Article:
The conspiracy of silence.  The elephant in the room.  I am so sick of it.

Friday, August 10, 2012

The Miracle Project and The Magic Paintbrush Project

This post isn't about Bil.  Well, maybe it is, in a way.  Two shoutouts. 

Again, I can wish these projects were around when Bil was younger, but wishes really don't accomplish anything.

I wanted to give a shout out to actor Jack Black and his work with autism, as he raises awareness of autism
through The Miracle Project.

And locally, there is a wonderful organization in my city called The Magic Paintbrush project.

One day, there will be an organization just for Bil.

So many lost opportunities.  We still hunt for the found opportunity, the one that will make a true difference in Bil's life.  Until then.....


Thursday, August 9, 2012

The Medicaid Lifeline

We got an update from Bil's Medicaid Service Coordinator. 

Some of the things put into motion as a result of my husband's conversation with her in July are progressing.

But we can't lose sight of the fact that cuts in Medicaid and other services continue.

So many people don't realize that Medicaid isn't just for so-called Welfare Queens.  Many people with disabilities depend on Medicaid, and not just for their medical and dental services.  (I also note here their selection of doctors and dentists is greatly reduced from if they had private insurance - and it is so hard for them to get jobs offering private insurance here in the United States.)

They depend on Medicaid for just everyday services - someone to help them learn life skills, someone to keep them company and allow them to interact with the community, even sometimes someone to provide counseling in life's harder moments.

We can only hope Bil can get these services before the Medicaid rug is pulled from underneath him.

Tuesday, August 7, 2012

People First Disabilities Last

Ever hear of People First Language?

I do link to articles on occasion that refer to "autistic people".  But I try to abide with People First language in my own blog writing.

Bil is a person with autism.  He is not autistic.  Autism is just one aspect of who he is.  Granted, it is an important aspect.

But it is still one aspect of a man who loves to read horror novels, loves to follow his New York Mets, and worries about the weather where his brothers live.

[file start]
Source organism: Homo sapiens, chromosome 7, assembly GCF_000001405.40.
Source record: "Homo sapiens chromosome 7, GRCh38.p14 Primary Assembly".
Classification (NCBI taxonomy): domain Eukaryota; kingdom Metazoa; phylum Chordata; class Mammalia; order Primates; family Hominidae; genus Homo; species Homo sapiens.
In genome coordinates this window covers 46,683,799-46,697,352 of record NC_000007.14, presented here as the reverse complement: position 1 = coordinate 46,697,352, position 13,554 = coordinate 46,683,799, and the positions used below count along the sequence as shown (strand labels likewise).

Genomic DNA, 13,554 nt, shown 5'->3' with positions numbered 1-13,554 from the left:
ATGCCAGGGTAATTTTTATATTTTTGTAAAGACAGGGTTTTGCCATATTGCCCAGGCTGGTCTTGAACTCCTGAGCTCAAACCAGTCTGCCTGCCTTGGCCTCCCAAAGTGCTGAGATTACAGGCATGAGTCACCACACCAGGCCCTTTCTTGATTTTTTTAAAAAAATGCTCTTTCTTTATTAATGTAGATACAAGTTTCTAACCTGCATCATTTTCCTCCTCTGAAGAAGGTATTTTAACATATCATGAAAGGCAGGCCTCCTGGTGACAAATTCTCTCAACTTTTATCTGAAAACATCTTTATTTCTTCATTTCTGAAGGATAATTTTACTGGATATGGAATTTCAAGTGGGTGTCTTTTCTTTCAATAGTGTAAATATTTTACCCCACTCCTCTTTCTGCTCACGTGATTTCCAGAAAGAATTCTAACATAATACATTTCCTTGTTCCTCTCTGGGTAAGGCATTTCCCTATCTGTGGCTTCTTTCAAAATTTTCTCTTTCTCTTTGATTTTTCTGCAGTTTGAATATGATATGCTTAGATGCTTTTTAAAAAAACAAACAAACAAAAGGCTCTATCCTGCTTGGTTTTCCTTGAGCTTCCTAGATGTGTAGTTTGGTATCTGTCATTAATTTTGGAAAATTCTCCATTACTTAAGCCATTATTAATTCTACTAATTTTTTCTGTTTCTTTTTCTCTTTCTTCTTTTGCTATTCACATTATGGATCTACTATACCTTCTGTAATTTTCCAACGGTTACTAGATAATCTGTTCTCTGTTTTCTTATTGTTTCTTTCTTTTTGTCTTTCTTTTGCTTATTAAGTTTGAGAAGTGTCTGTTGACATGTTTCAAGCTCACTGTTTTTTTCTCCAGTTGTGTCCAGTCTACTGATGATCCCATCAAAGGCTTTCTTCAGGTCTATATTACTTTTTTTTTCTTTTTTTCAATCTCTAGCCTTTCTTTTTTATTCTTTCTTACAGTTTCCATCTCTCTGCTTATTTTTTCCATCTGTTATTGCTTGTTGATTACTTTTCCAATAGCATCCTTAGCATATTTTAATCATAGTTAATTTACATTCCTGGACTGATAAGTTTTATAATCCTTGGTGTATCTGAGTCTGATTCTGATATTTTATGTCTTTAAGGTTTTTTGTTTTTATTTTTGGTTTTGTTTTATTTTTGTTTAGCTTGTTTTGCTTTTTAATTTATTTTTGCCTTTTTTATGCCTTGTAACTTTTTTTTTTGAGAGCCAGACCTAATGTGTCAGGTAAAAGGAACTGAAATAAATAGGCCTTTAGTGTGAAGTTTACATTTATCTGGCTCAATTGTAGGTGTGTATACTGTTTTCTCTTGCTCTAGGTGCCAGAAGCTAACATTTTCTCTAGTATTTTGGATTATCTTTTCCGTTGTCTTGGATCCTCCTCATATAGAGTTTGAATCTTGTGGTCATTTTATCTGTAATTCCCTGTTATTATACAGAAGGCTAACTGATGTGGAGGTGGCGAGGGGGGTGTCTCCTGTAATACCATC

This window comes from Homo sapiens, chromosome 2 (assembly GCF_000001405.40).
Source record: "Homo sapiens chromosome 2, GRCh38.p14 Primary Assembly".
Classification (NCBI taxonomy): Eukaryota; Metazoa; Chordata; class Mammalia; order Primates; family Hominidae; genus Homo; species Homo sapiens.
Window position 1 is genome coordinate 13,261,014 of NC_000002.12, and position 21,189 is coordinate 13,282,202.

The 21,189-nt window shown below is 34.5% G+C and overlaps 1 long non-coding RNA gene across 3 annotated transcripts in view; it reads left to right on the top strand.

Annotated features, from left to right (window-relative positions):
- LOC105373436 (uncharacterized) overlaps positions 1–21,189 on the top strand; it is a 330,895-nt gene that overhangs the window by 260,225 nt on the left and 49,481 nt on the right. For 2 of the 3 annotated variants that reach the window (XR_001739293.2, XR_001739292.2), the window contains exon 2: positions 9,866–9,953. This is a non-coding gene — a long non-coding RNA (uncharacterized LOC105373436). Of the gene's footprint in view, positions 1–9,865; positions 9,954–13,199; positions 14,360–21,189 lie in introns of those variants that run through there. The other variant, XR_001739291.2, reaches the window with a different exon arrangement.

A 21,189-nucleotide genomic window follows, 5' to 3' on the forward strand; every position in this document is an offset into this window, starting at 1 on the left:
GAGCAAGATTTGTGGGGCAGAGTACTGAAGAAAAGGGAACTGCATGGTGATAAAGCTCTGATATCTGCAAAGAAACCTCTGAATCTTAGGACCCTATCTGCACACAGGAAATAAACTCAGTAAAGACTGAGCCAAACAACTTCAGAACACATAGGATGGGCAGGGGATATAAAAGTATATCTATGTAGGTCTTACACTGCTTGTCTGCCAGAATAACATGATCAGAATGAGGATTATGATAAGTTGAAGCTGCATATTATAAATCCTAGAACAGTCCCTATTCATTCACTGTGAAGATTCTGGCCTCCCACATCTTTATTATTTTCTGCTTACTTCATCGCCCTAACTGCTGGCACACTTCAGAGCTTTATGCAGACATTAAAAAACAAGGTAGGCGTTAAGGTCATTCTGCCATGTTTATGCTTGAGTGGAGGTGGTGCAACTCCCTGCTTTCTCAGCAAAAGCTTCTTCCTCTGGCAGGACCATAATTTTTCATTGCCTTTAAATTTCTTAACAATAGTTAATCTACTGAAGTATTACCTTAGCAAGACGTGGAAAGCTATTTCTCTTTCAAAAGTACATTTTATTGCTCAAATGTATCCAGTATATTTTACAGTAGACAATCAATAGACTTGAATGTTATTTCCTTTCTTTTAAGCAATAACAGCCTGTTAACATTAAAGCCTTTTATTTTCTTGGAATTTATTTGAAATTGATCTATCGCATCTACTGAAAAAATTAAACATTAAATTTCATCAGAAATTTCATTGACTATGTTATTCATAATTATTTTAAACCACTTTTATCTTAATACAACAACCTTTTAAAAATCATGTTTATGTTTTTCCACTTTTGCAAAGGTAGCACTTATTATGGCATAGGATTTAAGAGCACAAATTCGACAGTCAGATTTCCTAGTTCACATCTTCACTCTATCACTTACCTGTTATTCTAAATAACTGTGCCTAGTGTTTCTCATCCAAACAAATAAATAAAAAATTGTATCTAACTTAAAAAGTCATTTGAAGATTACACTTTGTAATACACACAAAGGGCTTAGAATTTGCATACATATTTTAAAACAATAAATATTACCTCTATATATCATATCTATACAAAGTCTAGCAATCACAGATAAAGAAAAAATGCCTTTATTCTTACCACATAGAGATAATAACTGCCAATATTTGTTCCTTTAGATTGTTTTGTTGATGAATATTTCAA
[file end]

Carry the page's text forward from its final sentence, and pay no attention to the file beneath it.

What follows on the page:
A North Carolina website gives a nice explanation of People First language.

So why do I mention this?

I'm still finding a number of otherwise worthwhile articles who describe people with autism as "autistic".  Well, at one time people were also "confined to wheelchairs", were "mentally retarded" and were "blind as bats". The language was a symptom of beliefs that these individuals were not worth the time and trouble to provide them with services and supports that allowed them to flourish to the best of their ability.

Thankfully, state statutes, more and more, are shedding this "person is the disability" language.

But People First isn't always a good thing, as I will blog about in the near future.

Sunday, August 5, 2012

Adults with Autism and the Clergy

My brother in law is one of a growing number of adults with autism.

What will their future be like?

My brother in law did not come of age in the (what I call) era of A.D., the after Autism Discovery era.  When Bil was born many people with autism were diagnosed with mental illnesses.  In fact, my mother in law just coped as best she could and it was a friend who encouraged her to take her son for an evaluation - when he was almost 18.

No Child Find.  No schools trying to identify him, other than as a person fit for special ed, to be warehoused in a terrible BOCES placement. (it's a long story, but he was able to get out of it and was somewhat mainstreamed in high school.)

His adulthood has been spent in a sheltered workshop.

But what about other adults?

I have a blood family member with PDD-NOS.  He is a young adult now, in his 20's.  He is a lot more high functioning than Bil, and has had all the proper supports, but he struggles in many ways.  He has an ambitious career aspiration, which he has been working towards for many years - to be a clergyman.

I find that most interesting, given the level of social interaction a clergyman (no matter what religion) or woman must engage in.  Counseling, consoling - it is a lot more than learning the Holy Book(s) of your particular religion.

For this reason I found it of interest when I read an article about a Syracuse, NY pastor who has struggled for years before his diagnosis of autism.

I truly don't know what the future of my blood relative will be.  But I hope he can somehow fulfill his dream.